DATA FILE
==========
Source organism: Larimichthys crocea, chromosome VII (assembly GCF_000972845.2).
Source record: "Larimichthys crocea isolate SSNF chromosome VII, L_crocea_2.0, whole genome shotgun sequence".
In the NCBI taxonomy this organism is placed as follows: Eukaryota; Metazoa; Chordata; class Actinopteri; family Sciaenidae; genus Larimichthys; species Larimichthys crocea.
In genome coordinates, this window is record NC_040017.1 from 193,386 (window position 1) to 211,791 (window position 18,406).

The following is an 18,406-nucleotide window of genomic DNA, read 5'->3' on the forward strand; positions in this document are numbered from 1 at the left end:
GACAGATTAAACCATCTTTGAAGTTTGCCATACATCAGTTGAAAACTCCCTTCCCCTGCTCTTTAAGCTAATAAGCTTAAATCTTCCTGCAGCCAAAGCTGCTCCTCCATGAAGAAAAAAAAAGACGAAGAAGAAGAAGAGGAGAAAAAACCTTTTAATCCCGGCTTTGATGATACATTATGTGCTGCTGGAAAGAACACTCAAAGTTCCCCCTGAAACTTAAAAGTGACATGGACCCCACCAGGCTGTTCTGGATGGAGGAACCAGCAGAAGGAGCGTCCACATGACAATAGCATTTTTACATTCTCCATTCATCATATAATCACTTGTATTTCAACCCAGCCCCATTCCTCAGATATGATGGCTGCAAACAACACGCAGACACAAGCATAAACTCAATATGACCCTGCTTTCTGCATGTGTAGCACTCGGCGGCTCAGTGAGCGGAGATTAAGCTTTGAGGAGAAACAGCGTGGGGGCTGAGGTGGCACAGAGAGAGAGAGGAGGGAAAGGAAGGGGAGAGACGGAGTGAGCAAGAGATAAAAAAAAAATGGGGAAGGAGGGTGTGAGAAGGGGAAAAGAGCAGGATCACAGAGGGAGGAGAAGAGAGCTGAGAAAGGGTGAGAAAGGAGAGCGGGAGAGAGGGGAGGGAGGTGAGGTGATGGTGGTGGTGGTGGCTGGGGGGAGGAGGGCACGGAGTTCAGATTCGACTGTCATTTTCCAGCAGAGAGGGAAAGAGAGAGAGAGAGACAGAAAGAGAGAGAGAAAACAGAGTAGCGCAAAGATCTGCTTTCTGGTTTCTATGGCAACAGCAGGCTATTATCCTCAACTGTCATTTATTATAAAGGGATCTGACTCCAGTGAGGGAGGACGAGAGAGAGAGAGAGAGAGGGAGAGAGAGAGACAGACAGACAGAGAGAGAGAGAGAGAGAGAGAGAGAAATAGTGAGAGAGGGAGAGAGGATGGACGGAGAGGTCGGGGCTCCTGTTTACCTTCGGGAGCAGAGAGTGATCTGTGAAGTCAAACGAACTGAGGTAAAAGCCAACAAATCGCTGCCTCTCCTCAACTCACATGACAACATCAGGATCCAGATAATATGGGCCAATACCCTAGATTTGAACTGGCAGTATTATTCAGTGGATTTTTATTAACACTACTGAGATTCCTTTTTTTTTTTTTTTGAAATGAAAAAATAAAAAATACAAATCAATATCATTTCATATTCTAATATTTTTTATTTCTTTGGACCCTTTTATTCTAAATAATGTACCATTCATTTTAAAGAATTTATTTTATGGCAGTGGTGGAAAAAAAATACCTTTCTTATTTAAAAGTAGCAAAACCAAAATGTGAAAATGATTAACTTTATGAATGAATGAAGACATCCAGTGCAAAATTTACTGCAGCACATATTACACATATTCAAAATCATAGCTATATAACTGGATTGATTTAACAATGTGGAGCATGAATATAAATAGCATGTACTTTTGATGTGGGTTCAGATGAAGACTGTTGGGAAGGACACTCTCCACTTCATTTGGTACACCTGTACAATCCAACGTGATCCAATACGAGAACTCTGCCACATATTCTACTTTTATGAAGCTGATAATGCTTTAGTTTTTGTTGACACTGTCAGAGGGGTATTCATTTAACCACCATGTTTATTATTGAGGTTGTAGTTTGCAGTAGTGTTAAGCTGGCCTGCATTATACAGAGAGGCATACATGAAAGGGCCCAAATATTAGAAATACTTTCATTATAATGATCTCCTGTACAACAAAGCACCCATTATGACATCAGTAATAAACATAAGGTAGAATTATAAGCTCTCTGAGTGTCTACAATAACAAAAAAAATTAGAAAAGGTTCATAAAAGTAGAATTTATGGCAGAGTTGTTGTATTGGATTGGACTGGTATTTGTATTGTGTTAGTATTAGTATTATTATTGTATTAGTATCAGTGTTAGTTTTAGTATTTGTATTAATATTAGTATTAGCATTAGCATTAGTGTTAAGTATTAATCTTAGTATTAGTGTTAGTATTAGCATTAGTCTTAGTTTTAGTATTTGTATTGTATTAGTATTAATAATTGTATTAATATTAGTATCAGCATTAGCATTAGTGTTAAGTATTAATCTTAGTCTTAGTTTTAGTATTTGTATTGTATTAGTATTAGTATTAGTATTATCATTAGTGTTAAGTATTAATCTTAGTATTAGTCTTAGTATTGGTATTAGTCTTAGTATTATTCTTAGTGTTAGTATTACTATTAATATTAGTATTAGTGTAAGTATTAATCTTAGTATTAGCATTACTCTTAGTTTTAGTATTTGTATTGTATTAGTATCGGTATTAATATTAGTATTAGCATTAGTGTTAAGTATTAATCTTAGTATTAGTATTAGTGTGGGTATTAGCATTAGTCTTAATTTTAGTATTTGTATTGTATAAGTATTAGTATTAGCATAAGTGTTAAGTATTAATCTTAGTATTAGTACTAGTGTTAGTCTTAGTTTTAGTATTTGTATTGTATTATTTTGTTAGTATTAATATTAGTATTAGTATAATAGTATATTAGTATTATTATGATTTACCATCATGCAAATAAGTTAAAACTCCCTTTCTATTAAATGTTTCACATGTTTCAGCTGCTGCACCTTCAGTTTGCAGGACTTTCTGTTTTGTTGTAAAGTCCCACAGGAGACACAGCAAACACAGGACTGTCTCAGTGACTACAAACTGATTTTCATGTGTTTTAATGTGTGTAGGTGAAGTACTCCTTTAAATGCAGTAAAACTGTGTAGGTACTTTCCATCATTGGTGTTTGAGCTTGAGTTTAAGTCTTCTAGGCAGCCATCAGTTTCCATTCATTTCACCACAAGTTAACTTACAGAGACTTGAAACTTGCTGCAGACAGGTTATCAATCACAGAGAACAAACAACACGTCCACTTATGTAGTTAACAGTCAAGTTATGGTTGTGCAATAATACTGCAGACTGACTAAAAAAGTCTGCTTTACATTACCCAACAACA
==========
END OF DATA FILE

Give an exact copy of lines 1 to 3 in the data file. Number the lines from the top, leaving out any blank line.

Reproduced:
Source organism: Larimichthys crocea, chromosome VII (assembly GCF_000972845.2).
Source record: "Larimichthys crocea isolate SSNF chromosome VII, L_crocea_2.0, whole genome shotgun sequence".
In the NCBI taxonomy this organism is placed as follows: Eukaryota; Metazoa; Chordata; class Actinopteri; family Sciaenidae; genus Larimichthys; species Larimichthys crocea.